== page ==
Barry Shein (bzs@bu-cs.bu.edu)
Mon, 5 Oct 87 21:53:03 EDT

From: David C. Plummer <DCP@QUABBIN.SCRC.Symbolics.COM>
>Opening the door to a more unhindered future question: Assuming
>"costly" includes money, when will public networking come up with a
>deterministic usage fee so that researchers can budget their
>communications costs instead of fretting? I imagine most researchers
>want to spend money on research and correspond with collegues and know
>from the outset how each will cost; having to worry about variable
>communications charges that they possibly don't understand or care to
>understand is probably an undesired and recurring distraction.

I'd like to underscore this point, it's critical. This was the biggest
initial design goal which motivated the Cypress network project, fixed
and predictable costs from month to month (that is, not based on data

It's critical in more ways than one. When the cost is based on
per-packet (or whatever) one can waste money using the network. When
it's flat rate one can only waste money by not using the network. The
distinction is important.

One might argue that this would just encourage irresponsibility, but
in reality the former just encourages irresponsibility by those who
can bury their costs at the expense of those who cannot. I assume any
common denominator of price will be a mere bagatelle to many folks
anyhow. There should be other ways to control irresponsibility besides
mere chargeback (eg. limiting bandwidth into the network.) I suppose
the question is whether one sees the network as infrastructure or a

It also, of course, encourages network access based purely upon
political clout within an organization (ie. the managers will limit it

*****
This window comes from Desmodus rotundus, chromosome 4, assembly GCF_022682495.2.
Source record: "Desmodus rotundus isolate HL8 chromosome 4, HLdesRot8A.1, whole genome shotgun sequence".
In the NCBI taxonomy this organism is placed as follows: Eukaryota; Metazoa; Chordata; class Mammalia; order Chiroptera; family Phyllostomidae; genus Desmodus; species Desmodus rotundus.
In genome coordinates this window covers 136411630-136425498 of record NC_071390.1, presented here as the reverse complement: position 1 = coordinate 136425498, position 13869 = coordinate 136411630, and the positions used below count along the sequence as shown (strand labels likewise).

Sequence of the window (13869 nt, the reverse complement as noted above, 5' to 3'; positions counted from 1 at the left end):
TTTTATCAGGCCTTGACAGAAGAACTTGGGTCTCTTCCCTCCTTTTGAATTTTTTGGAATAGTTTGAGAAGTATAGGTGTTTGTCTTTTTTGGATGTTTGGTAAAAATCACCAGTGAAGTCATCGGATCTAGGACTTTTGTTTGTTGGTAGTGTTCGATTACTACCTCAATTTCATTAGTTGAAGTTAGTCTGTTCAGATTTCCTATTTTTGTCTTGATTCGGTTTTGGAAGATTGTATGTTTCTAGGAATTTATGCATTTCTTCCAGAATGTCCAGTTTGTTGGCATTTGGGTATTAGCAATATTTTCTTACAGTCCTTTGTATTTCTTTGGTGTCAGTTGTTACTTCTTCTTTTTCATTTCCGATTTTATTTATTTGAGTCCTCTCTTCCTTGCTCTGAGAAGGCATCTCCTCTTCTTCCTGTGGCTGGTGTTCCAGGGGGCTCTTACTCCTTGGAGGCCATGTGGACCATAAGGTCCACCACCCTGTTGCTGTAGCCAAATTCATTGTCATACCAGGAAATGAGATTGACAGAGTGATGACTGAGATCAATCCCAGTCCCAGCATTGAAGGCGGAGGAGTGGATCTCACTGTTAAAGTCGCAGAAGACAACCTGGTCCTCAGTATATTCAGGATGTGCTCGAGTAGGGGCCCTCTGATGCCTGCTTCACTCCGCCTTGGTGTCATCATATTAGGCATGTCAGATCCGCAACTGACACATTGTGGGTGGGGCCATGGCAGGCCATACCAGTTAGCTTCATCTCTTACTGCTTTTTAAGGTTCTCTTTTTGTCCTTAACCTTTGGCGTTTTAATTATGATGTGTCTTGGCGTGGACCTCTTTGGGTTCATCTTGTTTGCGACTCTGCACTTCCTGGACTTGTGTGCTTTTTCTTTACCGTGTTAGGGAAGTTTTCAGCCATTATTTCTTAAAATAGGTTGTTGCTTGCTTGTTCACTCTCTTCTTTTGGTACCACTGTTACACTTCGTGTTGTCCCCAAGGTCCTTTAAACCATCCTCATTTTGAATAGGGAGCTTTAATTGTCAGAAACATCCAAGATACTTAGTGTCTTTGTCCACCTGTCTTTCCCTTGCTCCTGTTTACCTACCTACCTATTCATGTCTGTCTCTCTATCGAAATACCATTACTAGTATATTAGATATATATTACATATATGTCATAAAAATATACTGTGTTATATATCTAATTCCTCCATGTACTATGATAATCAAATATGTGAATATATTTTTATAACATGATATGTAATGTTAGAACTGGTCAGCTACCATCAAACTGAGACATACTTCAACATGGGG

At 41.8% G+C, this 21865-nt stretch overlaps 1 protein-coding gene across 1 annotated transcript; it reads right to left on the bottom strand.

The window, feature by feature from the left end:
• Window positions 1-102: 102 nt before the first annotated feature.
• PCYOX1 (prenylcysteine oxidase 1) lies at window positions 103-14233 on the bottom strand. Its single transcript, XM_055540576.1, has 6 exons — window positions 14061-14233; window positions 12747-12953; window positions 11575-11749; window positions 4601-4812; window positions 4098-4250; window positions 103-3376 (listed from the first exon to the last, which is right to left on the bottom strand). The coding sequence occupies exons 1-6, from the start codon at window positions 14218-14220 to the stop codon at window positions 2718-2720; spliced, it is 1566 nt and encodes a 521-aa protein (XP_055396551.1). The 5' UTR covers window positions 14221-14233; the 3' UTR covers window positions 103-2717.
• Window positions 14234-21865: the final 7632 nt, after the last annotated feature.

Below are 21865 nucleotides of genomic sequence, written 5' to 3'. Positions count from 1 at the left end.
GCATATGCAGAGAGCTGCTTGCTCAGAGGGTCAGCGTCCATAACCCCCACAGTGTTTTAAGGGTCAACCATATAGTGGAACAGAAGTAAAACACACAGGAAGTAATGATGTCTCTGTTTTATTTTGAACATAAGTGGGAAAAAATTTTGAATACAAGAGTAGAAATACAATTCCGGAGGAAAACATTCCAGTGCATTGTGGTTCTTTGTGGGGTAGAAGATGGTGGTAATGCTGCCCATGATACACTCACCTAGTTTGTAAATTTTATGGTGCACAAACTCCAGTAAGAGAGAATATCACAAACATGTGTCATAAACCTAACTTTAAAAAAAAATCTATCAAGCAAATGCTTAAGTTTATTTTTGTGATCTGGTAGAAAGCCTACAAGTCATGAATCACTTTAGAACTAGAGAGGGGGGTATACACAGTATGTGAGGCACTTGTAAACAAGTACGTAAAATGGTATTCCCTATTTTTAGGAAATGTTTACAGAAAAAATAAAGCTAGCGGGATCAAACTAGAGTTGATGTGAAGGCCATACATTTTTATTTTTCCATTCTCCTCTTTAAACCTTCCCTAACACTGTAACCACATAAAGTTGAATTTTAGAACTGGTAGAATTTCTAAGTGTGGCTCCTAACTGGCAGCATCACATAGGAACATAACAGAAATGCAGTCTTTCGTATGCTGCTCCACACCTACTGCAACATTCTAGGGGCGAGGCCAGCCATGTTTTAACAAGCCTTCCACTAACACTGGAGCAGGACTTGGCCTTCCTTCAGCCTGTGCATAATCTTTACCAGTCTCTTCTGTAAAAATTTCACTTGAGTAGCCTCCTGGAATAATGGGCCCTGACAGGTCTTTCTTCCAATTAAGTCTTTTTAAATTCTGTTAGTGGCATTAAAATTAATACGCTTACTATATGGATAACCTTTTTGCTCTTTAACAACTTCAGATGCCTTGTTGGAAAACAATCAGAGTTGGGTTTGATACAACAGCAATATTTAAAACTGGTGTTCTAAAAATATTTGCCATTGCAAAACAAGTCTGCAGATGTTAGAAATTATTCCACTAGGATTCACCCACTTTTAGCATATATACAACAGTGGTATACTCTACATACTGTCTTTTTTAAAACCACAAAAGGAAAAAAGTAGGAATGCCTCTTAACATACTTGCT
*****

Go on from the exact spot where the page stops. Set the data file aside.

to themselves, the rats always guard the cheese...) I suppose whether
or not this would be a negative factor is subject to discussion.

Predictability is critical within a University context (and, I
suspect, other business situations.) I can get statements from any
number of bean-counters around here (I collected these verbally during
the initial Cypress discussions) that they would far rather commit to
(eg) $500 a month than a varying cost of $300-$700 per month which
would *probably* average out to $500. Just keeping tabs on whether
some change in behavior has jumped that to $1000/mo involves staff
time better placed at the vendor's end (at which point they could
raise their flat fees which, I assume, would reflect average usages
rather than simply my singularities, they have more to work with to
respond to the situation other than simply imposing little rules.)

The question of course arises "what about a small organization that
truly believes they would benefit from per-quantum charges and feel
they are subsidizing the heavier users?" Well, for one thing other
adjustments could be made but more importantly one has to be able to
show that the economy of scale is working in general and, as I
believe, that the per-quantum costs would end up costing the smaller
user more (if rates are here, could bulk-rates be far behind? etc.) I
suspect a sound financial argument could be made that the small user
is benefitting in perhaps less obvious ways (eg. large users would
tend to have multiple (separately charged for) connections and provide
a stable revenue base which is what it takes to re-tool
infrastructure, small users would probably tend to come and go, it's a
two-way street.)

        -Barry Shein, Boston University

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